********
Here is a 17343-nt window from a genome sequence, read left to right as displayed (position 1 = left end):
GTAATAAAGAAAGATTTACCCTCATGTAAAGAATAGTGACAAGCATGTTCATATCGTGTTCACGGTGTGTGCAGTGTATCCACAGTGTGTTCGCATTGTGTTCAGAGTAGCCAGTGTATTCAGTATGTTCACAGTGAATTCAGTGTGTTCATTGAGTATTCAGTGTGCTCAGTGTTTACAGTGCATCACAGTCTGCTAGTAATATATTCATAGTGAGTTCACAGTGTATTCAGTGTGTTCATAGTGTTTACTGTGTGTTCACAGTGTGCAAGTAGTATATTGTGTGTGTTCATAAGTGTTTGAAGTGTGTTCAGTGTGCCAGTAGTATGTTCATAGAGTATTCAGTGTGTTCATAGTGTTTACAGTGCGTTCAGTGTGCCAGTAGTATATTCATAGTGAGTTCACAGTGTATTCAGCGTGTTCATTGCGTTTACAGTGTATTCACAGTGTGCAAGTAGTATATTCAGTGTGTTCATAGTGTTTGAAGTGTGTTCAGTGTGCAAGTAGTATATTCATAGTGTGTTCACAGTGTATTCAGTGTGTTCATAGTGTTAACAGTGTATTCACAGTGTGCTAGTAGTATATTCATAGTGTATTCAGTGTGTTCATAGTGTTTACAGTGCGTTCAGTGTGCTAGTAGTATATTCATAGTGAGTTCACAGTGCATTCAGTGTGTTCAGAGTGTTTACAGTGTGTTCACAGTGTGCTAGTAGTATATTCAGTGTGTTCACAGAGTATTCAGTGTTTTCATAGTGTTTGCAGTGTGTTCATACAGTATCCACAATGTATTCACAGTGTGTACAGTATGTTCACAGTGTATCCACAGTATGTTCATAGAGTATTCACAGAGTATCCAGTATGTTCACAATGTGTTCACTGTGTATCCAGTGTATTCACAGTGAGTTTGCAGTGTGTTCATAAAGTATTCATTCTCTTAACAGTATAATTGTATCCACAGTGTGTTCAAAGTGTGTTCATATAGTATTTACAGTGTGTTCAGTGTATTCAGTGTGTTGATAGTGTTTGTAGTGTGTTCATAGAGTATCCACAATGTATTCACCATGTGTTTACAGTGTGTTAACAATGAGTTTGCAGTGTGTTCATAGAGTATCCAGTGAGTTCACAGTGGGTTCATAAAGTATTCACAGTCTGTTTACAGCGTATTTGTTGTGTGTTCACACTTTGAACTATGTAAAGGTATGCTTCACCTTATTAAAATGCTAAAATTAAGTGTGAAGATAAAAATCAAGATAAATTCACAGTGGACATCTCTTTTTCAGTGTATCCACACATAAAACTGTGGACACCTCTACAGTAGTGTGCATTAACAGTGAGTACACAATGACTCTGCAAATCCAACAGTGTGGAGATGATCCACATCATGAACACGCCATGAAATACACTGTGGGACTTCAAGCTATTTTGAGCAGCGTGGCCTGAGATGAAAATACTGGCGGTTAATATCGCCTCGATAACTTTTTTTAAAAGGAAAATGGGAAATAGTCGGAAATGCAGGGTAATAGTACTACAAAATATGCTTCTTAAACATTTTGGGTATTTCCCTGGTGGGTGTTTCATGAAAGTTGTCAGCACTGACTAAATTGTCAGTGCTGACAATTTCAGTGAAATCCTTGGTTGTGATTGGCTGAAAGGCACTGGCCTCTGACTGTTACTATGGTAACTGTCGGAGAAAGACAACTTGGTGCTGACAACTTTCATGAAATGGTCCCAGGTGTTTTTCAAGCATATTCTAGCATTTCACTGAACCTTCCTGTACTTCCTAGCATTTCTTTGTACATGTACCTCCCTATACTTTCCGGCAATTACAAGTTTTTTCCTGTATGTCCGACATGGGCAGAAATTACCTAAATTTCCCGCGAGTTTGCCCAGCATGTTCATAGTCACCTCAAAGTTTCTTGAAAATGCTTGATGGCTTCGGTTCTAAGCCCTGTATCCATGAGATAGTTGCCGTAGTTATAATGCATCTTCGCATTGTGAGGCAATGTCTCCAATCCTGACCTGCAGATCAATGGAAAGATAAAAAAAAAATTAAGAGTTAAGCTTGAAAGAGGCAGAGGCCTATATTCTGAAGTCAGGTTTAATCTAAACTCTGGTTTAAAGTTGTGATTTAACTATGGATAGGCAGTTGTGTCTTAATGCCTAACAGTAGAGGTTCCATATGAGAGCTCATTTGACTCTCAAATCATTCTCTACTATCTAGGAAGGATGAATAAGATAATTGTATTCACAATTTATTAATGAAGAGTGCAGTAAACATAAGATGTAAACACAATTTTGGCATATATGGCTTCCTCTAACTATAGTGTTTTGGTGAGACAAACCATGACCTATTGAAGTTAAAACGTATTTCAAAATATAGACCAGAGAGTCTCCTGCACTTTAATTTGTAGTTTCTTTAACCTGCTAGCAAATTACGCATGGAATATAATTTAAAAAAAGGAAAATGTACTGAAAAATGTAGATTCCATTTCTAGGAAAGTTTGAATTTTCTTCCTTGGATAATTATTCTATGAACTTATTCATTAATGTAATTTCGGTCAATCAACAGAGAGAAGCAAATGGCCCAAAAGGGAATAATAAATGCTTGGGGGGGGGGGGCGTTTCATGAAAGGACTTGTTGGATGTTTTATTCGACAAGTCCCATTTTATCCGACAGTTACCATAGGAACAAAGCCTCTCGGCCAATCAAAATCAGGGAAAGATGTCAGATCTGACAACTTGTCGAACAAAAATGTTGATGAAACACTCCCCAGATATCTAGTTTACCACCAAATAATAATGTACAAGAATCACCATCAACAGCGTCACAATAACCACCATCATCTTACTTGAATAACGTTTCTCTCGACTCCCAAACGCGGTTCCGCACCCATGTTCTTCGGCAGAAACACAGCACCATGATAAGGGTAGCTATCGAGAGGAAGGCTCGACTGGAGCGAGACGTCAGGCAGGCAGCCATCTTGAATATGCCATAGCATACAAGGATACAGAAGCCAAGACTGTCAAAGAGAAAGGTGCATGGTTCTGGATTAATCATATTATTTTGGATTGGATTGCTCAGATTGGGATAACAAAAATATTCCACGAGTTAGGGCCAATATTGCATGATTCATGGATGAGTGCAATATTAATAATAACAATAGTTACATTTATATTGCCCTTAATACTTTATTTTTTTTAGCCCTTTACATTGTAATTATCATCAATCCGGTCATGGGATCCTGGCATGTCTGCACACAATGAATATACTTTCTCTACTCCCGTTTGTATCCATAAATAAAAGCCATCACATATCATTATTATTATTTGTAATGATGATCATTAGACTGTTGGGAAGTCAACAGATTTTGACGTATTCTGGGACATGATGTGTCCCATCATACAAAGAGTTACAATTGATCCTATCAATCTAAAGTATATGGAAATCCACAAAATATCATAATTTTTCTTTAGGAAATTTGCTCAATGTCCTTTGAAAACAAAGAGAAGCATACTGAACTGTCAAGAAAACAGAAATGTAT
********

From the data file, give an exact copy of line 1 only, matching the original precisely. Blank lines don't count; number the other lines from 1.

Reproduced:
Here is a 17343-nt window from a genome sequence, read left to right as displayed (position 1 = left end):